The trend of large firms dismissing partners for wrongdoing following internal investigations continues with Clyde & Co today (12 October) announcing the dismissal of a senior partner after investigating complaints of ‘inappropriate behaviour’ from two female lawyers.
The partner – based outside the firm’s City HQ – was dismissed by the firm on 28 September following an internal investigation. Legal Business understands that no non-disclosure agreements (NDA) have been signed in relation to the complaints, and that the firm has self-reported to the Solicitors Regulation Authority (SRA).
A Clydes spokesperson said: ‘We hold ourselves to the highest standards of behaviour and expect all of our partners and staff to act with integrity, maintain high ethical standards and to respect local and global regulatory environments at all times.
‘Allegations of inappropriate behaviour were made against a partner. When the allegations came to light we carried out an internal investigation. The outcome of the investigation is that the partner has been dismissed from the firm with immediate effect. Out of respect for the privacy of those concerned we will not be commenting further.’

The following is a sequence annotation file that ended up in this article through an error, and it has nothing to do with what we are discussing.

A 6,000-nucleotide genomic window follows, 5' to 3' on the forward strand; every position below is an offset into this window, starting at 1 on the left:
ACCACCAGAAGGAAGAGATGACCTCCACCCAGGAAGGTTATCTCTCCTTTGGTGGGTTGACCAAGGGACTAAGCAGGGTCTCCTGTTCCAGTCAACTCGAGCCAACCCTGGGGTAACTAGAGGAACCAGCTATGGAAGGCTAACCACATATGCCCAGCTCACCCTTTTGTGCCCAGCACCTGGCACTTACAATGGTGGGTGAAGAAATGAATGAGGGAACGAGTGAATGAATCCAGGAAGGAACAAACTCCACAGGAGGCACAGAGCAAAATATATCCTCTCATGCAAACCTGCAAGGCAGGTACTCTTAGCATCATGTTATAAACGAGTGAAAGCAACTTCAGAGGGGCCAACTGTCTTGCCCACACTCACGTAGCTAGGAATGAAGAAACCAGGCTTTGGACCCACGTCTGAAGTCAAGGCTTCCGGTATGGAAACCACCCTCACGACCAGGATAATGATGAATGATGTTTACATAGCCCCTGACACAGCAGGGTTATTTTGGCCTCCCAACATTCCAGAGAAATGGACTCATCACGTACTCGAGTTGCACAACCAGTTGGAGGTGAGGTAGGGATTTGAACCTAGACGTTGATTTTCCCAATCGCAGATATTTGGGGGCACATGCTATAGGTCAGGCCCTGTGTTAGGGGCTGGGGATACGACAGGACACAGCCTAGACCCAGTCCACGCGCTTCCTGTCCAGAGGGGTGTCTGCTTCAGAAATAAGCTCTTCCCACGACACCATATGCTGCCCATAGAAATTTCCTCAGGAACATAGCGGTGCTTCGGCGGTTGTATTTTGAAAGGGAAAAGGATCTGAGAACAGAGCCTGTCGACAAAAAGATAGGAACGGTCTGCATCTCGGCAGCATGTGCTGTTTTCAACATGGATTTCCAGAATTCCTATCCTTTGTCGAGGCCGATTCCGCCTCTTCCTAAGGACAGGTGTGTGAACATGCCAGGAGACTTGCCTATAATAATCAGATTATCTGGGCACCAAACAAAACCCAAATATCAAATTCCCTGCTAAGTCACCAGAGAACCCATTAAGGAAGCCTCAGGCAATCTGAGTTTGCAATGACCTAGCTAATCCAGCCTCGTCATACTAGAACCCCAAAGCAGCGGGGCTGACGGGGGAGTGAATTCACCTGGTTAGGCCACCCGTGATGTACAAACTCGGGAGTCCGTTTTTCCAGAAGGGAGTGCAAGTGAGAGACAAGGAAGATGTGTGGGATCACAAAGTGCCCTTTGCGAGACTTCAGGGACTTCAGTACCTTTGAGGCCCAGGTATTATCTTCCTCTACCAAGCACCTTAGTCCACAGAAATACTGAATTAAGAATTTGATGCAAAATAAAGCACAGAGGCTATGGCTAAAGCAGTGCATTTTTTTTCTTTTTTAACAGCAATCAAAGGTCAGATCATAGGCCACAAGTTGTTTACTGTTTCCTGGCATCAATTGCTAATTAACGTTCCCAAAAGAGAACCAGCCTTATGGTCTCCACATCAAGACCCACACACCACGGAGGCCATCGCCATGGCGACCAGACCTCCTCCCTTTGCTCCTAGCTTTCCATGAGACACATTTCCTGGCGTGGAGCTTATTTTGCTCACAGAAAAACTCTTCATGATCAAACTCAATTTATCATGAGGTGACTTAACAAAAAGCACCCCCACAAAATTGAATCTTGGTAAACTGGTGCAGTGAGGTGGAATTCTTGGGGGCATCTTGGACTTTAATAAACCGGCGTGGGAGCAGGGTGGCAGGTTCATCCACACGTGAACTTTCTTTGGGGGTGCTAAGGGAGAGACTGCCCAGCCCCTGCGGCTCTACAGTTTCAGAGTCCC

A spokesperson for the SRA said: ‘We will look at all the available evidence before deciding on the appropriate action.’
This dismissal echoes the similar sacking of Quinn Emanuel Urquhart & Sullivan partner Mark Hastings in May this year. Hastings was fired after an independent investigation into ‘inappropriate behaviour’, based on accusations by two staff members. Mishcon de Reya’s Alison Levitt QC carried out the probe, with her findings presented on 26 April. Hastings was expelled without compensation on 8 May.
Hastings has already found new work however, with Mayfair litigation boutique announcing yesterday (11 October) it had hired him, in spite of an ongoing SRA investigation.
Elsewhere, a Baker McKenzie partner left that firm in February after allegedly sexually assaulting an associate. A review by Simmons & Simmons found a ‘number of shortcomings’ in Bakers handling of the incident.
Meanwhile, eight law firms are known to be under some form of SRA investigation related to circumstances surrounding NDAs and harassment, including at least three major firms.
For more on the issue of City law’s handling of NDAs, see ‘Draining the swamp – Do NDAs represent a #MeToo problem for the profession?’